Financing Adaptation and Innovation

The analogy to nature’s biodiversity suggested above is more consequential than may appear. Diversification helps species survive, but it does this by enhancing the ability to adapt successfully. Natural adaptation is synonymous with human discovery and innovation. There is a branch of social psychology that focuses on the science of human creativity and innovation and draws from the lessons of natural adaptation. In a seminal article in 1960, the psychologist Donald Campbell argued that creative thought depends on a two-fold procedure he called blind variation and selective retention (BVSR). Blind variation refers to undirected change, much like unpredictable mutation in genetics. Selective retention refers to the replication of successful change. His argument suggests that creative innovation frequently relies on novelty and surprise, as well as utility.

What does this mean in the context of technological innovation and discovery? It means that many creative discoveries in the sciences and the humanities result from unintended consequences and not deliberate, intentional efforts. In other words, discoveries often come out of the blue; creativity is magical in that it cannot be so much cajoled by deliberate effort as just being allowed to happen under the right conditions. A creative artist knows this well from experience. This research has implications for how we can stimulate economic innovation by sowing the seeds of risk-taking capital far and wide in order to reap the benefits of creativity and discovery. It also suggests the limits of directed risk-taking through the public sector or through the bottlenecks of private venture capital. The next new big thing (or just very successful small thing) is more likely to come out of a garage or kitchen and not be financed by either the state or the financial sector. More likely it will be financed by personal relationships referred to as angel financing. Broadening the accumulation and ownership of financial capital helps to broaden the reach of angel investment to fund unorthodox risk-taking.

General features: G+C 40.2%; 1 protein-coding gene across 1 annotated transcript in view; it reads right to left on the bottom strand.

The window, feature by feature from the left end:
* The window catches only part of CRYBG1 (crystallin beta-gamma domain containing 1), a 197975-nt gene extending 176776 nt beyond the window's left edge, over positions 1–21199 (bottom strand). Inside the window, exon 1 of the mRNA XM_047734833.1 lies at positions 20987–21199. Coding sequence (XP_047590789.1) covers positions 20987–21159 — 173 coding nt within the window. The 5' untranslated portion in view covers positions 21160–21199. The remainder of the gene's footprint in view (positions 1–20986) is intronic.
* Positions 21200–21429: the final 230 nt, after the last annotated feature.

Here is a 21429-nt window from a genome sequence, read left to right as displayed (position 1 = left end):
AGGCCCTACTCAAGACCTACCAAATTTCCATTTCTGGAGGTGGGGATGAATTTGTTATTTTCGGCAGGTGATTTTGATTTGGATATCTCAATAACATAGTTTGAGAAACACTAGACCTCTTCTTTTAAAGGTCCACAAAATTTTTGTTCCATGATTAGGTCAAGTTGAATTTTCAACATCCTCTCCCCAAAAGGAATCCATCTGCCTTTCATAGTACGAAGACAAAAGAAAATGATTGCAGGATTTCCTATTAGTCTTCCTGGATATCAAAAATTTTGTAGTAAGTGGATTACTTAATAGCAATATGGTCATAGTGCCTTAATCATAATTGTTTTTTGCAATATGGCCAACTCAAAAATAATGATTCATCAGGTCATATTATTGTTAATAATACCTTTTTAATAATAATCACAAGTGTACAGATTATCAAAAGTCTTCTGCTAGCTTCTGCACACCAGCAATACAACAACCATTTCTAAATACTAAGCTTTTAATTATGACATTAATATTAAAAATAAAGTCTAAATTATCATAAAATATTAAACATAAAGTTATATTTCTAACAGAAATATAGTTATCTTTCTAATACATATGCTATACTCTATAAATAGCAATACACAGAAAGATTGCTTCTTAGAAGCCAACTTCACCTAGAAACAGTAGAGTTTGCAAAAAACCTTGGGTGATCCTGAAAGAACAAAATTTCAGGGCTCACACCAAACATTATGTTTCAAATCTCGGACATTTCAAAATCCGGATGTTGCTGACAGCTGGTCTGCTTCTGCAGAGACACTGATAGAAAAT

Agency

There is an ubiquitous weakness inherent to economic systems of specialization and exchange, alluded to above in the insurance case, that is referred to as the “agency problem.” When a principal hires an agent, such as a sales agent or a manager, there is always a potential conflict of interest between the principal and the agent, which can end up being quite costly to the principal. This agency problem was recognized by Adam Smith and more recently by those who study industrial organization and the public corporation. Managers often have material interests that diverge from the principal owners, i.e., shareholders and other stakeholders of the corporation.

This agency problem can never be perfectly eliminated (except through small sole proprietorships), but economic efficiency demands that the costs be minimized by aligning the interests of all stakeholders. This has been at the root of the use of stock options and profit participation in compensation. It’s called having “skin in the game, ” but too frequently the game is played with somebody else’s skin. The abuse of stock options merely points out the pitfalls of misunderstanding the nature of ownership and control. Equity financed with other peoples’ money is not a good way to eliminate conflicts of interest and minimize risk behavior. A recent article in The Economist points to the relative success of family-owned private firms that minimize agency costs. But for the large corporation to grow through needed access to outside capital, minimizing agency costs requires transparency and close monitoring of owners’ interests. This will require the checks and balances of competing agents, such as an independent board that represents various stakeholders’ interests to management. I would suggest that this offers a positive role for organized labor—to represent their worker/shareholders so that their interests align with public shareholders in ownership and control.